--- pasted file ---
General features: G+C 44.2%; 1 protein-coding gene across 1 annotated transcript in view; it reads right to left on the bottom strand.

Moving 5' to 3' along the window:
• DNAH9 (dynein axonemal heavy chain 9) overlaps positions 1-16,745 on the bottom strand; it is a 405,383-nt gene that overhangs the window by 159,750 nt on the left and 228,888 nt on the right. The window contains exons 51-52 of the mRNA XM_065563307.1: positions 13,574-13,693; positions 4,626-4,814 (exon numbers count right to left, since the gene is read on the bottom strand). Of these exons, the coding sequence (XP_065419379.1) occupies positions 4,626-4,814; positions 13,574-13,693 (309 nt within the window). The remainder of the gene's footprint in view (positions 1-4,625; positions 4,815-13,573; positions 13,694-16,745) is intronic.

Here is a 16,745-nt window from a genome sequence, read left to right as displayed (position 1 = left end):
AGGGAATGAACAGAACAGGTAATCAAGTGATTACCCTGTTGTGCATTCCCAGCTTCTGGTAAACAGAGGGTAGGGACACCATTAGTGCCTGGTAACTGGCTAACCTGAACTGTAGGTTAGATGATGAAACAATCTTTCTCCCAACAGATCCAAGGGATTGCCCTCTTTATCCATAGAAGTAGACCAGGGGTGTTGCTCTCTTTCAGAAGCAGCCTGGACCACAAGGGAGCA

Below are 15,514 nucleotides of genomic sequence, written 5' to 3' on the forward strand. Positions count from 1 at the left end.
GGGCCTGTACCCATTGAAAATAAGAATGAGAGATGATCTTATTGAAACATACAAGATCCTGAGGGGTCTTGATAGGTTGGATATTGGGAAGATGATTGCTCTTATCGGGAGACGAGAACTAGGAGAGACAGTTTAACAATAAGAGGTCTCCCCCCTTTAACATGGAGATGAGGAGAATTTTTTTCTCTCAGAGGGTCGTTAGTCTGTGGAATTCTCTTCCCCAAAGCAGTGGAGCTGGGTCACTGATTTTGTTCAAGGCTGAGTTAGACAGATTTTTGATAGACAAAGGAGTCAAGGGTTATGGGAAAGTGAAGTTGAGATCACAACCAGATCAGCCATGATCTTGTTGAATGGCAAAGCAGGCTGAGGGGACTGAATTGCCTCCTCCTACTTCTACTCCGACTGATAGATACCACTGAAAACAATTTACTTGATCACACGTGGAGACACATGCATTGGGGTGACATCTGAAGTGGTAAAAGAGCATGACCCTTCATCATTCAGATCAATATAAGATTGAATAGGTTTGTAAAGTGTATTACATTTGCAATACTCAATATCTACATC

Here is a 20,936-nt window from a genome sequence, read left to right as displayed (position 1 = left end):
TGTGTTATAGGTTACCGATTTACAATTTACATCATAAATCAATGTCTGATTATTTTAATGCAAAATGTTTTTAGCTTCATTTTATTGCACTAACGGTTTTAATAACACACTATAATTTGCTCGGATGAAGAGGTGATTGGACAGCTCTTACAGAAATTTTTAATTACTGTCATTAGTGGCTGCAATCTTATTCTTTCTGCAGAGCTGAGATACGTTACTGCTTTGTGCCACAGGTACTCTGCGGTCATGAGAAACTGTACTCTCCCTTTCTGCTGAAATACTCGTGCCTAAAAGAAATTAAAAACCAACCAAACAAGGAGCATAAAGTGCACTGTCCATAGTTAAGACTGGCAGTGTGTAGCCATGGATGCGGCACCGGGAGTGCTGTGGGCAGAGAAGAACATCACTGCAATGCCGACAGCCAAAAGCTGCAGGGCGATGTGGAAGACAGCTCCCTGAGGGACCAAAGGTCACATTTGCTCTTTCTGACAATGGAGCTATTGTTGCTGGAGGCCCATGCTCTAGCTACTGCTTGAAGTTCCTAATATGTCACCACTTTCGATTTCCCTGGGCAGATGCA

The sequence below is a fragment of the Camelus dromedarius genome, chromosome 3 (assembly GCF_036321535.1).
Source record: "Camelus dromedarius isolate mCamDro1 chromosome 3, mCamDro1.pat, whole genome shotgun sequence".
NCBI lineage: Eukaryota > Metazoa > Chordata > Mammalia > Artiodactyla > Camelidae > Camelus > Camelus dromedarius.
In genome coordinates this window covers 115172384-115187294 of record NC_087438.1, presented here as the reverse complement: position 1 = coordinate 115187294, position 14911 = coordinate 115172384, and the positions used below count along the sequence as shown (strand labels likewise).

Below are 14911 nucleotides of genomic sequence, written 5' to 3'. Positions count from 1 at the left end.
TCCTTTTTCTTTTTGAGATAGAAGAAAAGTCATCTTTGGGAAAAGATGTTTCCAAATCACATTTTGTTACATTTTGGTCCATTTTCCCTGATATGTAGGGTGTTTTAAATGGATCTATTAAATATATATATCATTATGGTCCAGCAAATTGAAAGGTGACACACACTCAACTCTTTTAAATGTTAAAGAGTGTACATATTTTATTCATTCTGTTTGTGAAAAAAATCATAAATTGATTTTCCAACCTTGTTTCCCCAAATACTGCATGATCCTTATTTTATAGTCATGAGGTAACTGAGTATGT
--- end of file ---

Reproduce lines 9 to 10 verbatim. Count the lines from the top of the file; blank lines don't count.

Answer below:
TGTGTTATAGGTTACCGATTTACAATTTACATCATAAATCAATGTCTGATTATTTTAATGCAAAATGTTTTTAGCTTCATTTTATTGCACTAACGGTTTTAATAACACACTATAATTTGCTCGGATGAAGAGGTGATTGGACAGCTCTTACAGAAATTTTTAATTACTGTCATTAGTGGCTGCAATCTTATTCTTTCTGCAGAGCTGAGATACGTTACTGCTTTGTGCCACAGGTACTCTGCGGTCATGAGAAACTGTACTCTCCCTTTCTGCTGAAATACTCGTGCCTAAAAGAAATTAAAAACCAACCAAACAAGGAGCATAAAGTGCACTGTCCATAGTTAAGACTGGCAGTGTGTAGCCATGGATGCGGCACCGGGAGTGCTGTGGGCAGAGAAGAACATCACTGCAATGCCGACAGCCAAAAGCTGCAGGGCGATGTGGAAGACAGCTCCCTGAGGGACCAAAGGTCACATTTGCTCTTTCTGACAATGGAGCTATTGTTGCTGGAGGCCCATGCTCTAGCTACTGCTTGAAGTTCCTAATATGTCACCACTTTCGATTTCCCTGGGCAGATGCA

The sequence below is a fragment of the Camelus dromedarius genome, chromosome 3 (assembly GCF_036321535.1).